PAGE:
The setting looks so 1930. Colonial Ghana, Gold Coast.
Air-conditioned four wheel drives weaving through yellowish withered Savannah grasses. Glasses rolled up to stop dust from the run-down countryside road from coming into the car.
Buckets of pick-up land rovers stuffed with loads of hand-outs. And the poor villagers, whom they are meant for, stand by the road side confused which government official could be in the passing vehicle and yet pull through occasional waves and constant wry smiles.
But this is 2015. And I am travelling with social enterprise workers with the Bright Generation Community Foundation (BGCF) to deliver locally made sanitary pads to vulnerable girls.
The whole picture looks so distant and outmoded. But even more out of time is the reason why we are on this journey.
We are heading to Dawia, a remote town in the Sekyere Afram Plains district of Ghana’s Ashanti region.
Bernice Dapaah, who is leading this trip, knows this picture all too well.
She grew up in this area in rural Ghana. Here, girls are cut off from the communities in which they live. Issues of menstruation, like every other issue to do with adolescent sexuality and reproductive health, is almost a taboo, never to be talked about.
“The things that girls face growing up here are things I have seen myself. Buying a sanitary pad for example when you are in your menstruation period is a luxury and poor as we were, we couldn’t afford it”, she says.
Bernice Dapaah grew up in rural Ghana using rags herself in times of menstruation. She wants to change that with the Bright Generation Community Foundation making sanitary pads for girls. Photo: Justice Baidoo/ 2015
Bernice, despite the challenge persisted and saw herself through school. But half of all girls who stay out of school, according to a 2010 study by the Oxford University, do because they won’t be able to buy a sanitary pad when menstruating.
“You can’t concentrate because you feel uncomfortable and if friends start laughing at you because your uniform is soiled with blood, the shame alone could put you out of school”.
In 2008 Bernice founded (BGCF), hoping to shine a light on the problem.
“You are almost locked in a cell alone and no one listens to you. Your views don’t matter,” says Bernice says of life as a girl here.
With waste from clothes, her organisation is making cheap sanitary pads for girls in rural Ghana.
I am on this journey with her to meet some of the girls who would be first to receive the pads.
The Dawia Township strikes you. It lies right at the banks of the Volta Lake and its people, mainly migrant settlers, do two main things- farming and fishing. Beyond these, there’s no life.
More girls are choosing to go to school in Ghana than before but basic problems that affect their adolescent sexual reproductive health limit their academic progress. Photo: Justice Baidoo/ 2015
Worsening climate conditions in Ghana (no rains and excessive sunshine) mean none of these two trades is doing well. And the result is harsh poverty.
It is the effect of these that is telling on faces of the townfolks as we zoom into the village square; despair.
“If the parents are poor, catering for their children is a problem and things like a sanitary pads are some of the luxuries that has to be sacrificed”, says Adamu Issah, Assemblyman for the area.
The District, created in 2012, is one of the poorest in Ghana and the cycle of poverty cripples everything and as a 2014 report by the district assembly showed; 2 out of 3 girls here get pregnant before age eighteen.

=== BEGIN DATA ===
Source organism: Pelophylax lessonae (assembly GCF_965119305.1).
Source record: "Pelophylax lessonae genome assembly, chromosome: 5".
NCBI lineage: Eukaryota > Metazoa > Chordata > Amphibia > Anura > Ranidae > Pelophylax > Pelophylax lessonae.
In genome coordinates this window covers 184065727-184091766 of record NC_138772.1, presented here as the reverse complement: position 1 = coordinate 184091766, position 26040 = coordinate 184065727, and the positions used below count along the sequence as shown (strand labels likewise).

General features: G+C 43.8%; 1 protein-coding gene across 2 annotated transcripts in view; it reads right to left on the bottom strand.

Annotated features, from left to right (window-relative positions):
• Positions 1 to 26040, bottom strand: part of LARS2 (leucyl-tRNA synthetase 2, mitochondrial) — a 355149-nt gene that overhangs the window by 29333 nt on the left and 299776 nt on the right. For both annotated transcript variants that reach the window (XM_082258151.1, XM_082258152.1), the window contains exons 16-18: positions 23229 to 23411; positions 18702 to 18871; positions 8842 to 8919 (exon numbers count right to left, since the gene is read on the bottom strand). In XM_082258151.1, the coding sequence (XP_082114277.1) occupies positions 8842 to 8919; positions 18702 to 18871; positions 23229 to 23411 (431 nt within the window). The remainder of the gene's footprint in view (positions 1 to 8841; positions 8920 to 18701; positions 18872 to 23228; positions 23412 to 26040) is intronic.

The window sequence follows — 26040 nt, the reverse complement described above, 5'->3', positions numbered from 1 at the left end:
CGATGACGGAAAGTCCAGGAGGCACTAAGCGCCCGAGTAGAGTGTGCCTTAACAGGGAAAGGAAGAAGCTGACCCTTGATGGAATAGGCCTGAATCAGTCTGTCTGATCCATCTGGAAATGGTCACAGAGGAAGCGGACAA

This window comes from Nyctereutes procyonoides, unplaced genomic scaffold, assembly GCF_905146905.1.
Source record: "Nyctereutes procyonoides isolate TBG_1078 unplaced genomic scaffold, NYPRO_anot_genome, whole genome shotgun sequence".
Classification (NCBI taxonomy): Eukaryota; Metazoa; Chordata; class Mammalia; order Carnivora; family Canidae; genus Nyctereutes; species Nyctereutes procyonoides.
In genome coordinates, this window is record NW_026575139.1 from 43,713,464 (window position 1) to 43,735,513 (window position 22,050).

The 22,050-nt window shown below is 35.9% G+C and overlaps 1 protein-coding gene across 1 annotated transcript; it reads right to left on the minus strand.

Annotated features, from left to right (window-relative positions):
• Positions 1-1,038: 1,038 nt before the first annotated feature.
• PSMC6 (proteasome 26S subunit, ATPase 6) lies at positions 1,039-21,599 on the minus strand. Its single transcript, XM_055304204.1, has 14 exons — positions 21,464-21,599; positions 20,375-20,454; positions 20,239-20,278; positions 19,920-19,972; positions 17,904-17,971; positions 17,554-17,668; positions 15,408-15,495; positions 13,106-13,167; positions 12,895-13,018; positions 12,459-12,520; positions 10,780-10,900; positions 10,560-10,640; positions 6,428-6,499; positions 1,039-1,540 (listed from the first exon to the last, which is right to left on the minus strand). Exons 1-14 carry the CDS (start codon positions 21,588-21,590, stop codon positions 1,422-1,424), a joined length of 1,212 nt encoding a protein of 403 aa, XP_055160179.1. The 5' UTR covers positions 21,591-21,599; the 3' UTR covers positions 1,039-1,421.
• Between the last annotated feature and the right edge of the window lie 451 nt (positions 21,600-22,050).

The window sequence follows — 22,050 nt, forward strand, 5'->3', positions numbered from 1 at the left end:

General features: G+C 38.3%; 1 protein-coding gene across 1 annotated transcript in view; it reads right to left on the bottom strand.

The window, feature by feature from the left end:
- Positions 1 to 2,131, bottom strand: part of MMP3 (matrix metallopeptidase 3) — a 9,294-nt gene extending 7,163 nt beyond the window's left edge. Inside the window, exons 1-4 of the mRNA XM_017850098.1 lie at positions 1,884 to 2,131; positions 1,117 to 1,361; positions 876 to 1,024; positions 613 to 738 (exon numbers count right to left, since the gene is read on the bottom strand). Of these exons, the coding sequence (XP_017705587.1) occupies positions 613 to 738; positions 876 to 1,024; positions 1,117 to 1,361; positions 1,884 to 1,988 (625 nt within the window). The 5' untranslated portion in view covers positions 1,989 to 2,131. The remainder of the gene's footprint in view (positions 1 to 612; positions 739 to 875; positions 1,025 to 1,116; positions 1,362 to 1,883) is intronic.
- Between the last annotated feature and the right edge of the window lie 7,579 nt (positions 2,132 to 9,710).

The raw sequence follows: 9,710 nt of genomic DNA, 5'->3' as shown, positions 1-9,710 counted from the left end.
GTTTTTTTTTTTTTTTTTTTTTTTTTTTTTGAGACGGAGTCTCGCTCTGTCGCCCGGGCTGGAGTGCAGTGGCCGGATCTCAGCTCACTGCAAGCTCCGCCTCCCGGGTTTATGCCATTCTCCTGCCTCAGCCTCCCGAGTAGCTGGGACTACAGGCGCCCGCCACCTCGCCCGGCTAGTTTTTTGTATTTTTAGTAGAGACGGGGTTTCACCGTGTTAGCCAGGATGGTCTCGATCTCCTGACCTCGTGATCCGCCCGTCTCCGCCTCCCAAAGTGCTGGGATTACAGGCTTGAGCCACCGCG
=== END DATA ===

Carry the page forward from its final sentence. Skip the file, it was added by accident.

Girls, with no money to buy such basic stuff as sanitary pads, turn to older men who trade money for sex, the study concluded. The result of this is rising teenage pregnancy and vulnerability to sexually transmitted infections.
YOUNG MOTHERS! Two out all girls in the Sekyere Afram Plains district would give birth before age 18 according to a 2014 study. Photo: Justice Baidoo/ 2015
I want to find out from girls here how that really affects life.
So I have come to the outskirts of Dawia to meet fourteen year old Hawa. She rarely misses school except days like this. Today is the first day of her menstrual cycle for this month.
She has to skip school and keep washing the rags she uses as sanitary pads.
“I want to be a nurse and that’s why I always want to go to school but there are times I just can’t. These rags leak all the time when I use it. I feel wet and when my school dress is soiled with blood, the boys laugh at me”
It’s a thing that resonates across this village. Many girls here suffer and yet are silent.
At the heart of this issue is a bigger problem even with Ghana’s educational system.
Infrastructural planning for schools in Ghana has always been done with little or no consideration for the sexual health of pupils at all, especially girls.
Cheap sanitary pads could reduce girl-child absenteeism in Ghana by half according to a 2010 Oxford University report. BGCF’s initiative could make this possible. Photo: Justice Baidoo/ 2015
In the Dawia Primary school where Hawa schools, the school structure has no toilets, talk more of changing rooms so girls could changeover in menstrual times assuming they even had the healthy sanitary pads.
“Girls are shy to even dry their sanitary clothes in the open so the sun could dry it well. They are scared of the shame and the result of that is that the rags they use carry bacteria that could harm their genitals”, says Elizabeth Sarfo-Adu who heads the Ghana Health Service in the district.
“We need to talk about it. That is the first step, making sexual health a common issue even for teachers in schools so girls get the right training about it” Bernice says.
For girls in Dawia, lucky to have been in school to receive these pads, this could mean staying in school. But as the bigger problem of the secrecy surround sexual health persist, more girls their age would suffer silently.